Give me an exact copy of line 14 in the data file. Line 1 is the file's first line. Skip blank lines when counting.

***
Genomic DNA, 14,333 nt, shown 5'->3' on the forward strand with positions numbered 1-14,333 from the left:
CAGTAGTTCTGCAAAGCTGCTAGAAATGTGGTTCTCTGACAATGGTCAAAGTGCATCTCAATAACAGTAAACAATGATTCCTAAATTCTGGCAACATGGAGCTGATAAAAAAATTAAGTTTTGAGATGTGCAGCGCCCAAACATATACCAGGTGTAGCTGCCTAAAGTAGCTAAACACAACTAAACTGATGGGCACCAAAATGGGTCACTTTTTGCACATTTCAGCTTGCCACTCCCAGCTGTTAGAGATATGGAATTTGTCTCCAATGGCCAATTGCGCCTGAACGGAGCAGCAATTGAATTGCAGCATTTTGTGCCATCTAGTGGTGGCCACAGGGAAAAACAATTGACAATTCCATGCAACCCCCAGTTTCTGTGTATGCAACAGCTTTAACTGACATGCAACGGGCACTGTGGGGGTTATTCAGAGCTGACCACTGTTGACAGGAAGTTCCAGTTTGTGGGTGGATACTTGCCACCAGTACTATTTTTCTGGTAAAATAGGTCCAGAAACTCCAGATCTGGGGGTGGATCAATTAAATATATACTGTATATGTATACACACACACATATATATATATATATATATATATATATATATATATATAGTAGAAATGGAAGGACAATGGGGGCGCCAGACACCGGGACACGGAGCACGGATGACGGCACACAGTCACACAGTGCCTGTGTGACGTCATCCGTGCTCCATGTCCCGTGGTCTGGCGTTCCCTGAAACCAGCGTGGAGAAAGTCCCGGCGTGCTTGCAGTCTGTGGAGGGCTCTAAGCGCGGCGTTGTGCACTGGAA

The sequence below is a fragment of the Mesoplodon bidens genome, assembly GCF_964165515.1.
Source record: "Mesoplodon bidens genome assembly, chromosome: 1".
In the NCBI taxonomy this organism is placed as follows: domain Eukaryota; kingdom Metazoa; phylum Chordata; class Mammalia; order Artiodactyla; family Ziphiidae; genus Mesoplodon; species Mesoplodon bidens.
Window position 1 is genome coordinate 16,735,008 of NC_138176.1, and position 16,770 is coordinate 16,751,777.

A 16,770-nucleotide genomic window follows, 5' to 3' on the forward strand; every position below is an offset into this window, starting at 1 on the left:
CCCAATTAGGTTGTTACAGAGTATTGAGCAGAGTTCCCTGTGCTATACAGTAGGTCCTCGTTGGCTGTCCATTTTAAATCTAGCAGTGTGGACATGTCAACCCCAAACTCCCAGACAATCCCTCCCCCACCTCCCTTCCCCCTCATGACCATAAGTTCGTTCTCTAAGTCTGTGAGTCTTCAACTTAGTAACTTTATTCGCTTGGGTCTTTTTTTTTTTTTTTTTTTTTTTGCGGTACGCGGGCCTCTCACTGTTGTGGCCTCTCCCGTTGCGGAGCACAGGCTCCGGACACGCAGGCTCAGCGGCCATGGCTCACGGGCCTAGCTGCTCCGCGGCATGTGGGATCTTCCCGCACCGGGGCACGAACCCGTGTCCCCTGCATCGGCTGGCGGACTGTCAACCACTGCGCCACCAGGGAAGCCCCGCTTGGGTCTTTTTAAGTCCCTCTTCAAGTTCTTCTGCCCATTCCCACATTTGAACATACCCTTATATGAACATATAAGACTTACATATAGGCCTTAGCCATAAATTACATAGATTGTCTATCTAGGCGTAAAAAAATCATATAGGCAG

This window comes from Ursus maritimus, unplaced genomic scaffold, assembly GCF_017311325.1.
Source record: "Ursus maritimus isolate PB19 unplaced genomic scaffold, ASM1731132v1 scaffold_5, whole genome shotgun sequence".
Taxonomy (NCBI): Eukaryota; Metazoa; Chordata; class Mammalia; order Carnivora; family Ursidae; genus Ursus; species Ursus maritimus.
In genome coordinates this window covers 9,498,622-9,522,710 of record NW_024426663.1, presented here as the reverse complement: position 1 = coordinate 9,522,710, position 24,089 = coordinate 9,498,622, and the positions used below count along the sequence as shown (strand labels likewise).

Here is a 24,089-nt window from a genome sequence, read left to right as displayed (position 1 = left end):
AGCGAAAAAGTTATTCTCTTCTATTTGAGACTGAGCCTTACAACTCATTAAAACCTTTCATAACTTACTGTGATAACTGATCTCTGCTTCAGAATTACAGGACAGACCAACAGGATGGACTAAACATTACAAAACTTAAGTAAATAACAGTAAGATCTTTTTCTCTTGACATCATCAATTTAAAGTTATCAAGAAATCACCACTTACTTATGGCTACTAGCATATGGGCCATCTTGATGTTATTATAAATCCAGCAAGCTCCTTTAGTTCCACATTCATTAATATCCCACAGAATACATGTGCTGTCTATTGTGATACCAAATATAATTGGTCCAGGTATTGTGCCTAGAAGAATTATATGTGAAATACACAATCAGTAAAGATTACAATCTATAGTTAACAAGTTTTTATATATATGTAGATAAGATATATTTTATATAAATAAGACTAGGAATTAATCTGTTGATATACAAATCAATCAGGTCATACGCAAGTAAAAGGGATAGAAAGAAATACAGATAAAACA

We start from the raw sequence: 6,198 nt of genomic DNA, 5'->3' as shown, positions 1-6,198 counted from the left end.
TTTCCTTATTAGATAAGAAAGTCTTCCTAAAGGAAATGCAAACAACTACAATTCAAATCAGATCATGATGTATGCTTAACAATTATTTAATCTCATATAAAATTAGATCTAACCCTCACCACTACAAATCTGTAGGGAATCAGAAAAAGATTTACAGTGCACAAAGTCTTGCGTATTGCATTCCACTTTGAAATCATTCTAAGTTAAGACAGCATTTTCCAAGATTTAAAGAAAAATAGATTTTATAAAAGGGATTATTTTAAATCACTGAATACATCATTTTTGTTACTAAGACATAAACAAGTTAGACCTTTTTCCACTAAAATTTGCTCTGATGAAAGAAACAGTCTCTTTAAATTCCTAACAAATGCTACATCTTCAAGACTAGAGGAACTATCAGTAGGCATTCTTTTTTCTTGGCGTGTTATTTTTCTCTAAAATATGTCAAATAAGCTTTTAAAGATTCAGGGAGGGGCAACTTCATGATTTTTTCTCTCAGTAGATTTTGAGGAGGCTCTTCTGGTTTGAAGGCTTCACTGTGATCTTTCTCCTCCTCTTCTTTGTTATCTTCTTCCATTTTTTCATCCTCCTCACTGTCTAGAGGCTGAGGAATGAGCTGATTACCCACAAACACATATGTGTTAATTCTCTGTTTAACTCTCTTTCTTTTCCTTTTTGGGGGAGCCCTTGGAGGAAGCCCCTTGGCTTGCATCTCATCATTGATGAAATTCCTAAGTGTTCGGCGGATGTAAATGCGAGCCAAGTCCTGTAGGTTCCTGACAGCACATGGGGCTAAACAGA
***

AGCGAAAAAGTTATTCTCTTCTATTTGAGACTGAGCCTTACAACTCATTAAAACCTTTCATAACTTACTGTGATAACTGATCTCTGCTTCAGAATTACAGGACAGACCAACAGGATGGACTAAACATTACAAAACTTAAGTAAATAACAGTAAGATCTTTTTCTCTTGACATCATCAATTTAAAGTTATCAAGAAATCACCACTTACTTATGGCTACTAGCATATGGGCCATCTTGATGTTATTATAAATCCAGCAAGCTCCTTTAGTTCCACATTCATTAATATCCCACAGAATACATGTGCTGTCTATTGTGATACCAAATATAATTGGTCCAGGTATTGTGCCTAGAAGAATTATATGTGAAATACACAATCAGTAAAGATTACAATCTATAGTTAACAAGTTTTTATATATATGTAGATAAGATATATTTTATATAAATAAGACTAGGAATTAATCTGTTGATATACAAATCAATCAGGTCATACGCAAGTAAAAGGGATAGAAAGAAATACAGATAAAACA